Al, thanks for those additional details on the Kinect sensor's limitations. The fact that it doesn't detect objects less than two feet away should not be a deterrence to its use in checking out a new environment for military tasks, such as in advance of first responders. But I'm surprised that it doesn't work well in sunlight--that seems like a major limitation for these applications, and for helping the elderly or disabled, both of which were two applications the MIT team mentions and which occur at least partly in sunlight. I would not be surprised if this research team is working on methods for overcoming that problem, also.
Ann, Used as a tool to aid in developing mobile robots, the Kinect sensor provides a unique type of feedback which can be used in conjunction with flexible I/O, software algorithms and real-time controllers to quickly and easily prototype, test and deploy robotic applications. The development tools already available make it great for prototyping. But while the Kinect is useful for common robot tasks such as obstacle avoidance, like most sensors it also has limitations. For example, the Kinect cannot detect obstacles that are closer than two feet and does not work well in the sunlight. Still great technology at a mind boggling cost.
Al, I agree that obstacle-avoidance and mapmaking software is a big deal. Specifically, the map-making/obstacle avoidance algorithms based on Simultaneous Localization and Mapping (SLAM) techniques mentioned here, which may also be what's behind the tiny swarming robots' mapmaking ability:
One additional area of software innovation for mobile robots is algorithms for obstacle avoidance. Especially in systems where the mobile robot will encounter humans, such as the tire warehousing application, where the robot is "delivering" a completed tire to a storage/retrieval system, the mobile robot can encounter workers during that delivery process. The software to control those interactions are interesting and also critical to the success of the application.
Ann, The key technology with the mobile robots I've seen is software enhancements and intelligent algorithms. Enhancements in vision systems, for example, provides the mechanism to visualize and ultimately "map" the factory environment but in the end the most difficult task is the mass of intelligent software required. It ranges from becoming an expert system (gathering information to make more informed decisions) to advanced databases for storing information. Lots of software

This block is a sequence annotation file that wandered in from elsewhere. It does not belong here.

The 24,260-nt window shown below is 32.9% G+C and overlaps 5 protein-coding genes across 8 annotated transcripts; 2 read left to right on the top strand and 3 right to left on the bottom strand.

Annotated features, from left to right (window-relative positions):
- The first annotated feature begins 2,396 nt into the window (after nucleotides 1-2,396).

ChasChas, that's an interesting question you pose. But some of these newer robots will be functioning autonomously, like this one, i.e., not under direct human control. So if these are designed as soldiers, not as merely explorers, the ethical situation changes somewhat.
was my first encounter with what are called autonomous robots, and the one in this story is my second. Both made me wonder where else that idea is being used, and what different technologies make them possible, in particular, the navigation and map-making abilities. The industrial environment is certainly an obvious choice.
For industrial control applications, or even a simple assembly line, that machine can go almost 24/7 without a break. But what happens when the task is a little more complex? That’s where the “smart” machine would come in. The smart machine is one that has some simple (or complex in some cases) processing capability to be able to adapt to changing conditions. Such machines are suited for a host of applications, including automotive, aerospace, defense, medical, computers and electronics, telecommunications, consumer goods, and so on. This discussion will examine what’s possible with smart machines, and what tradeoffs need to be made to implement such a solution.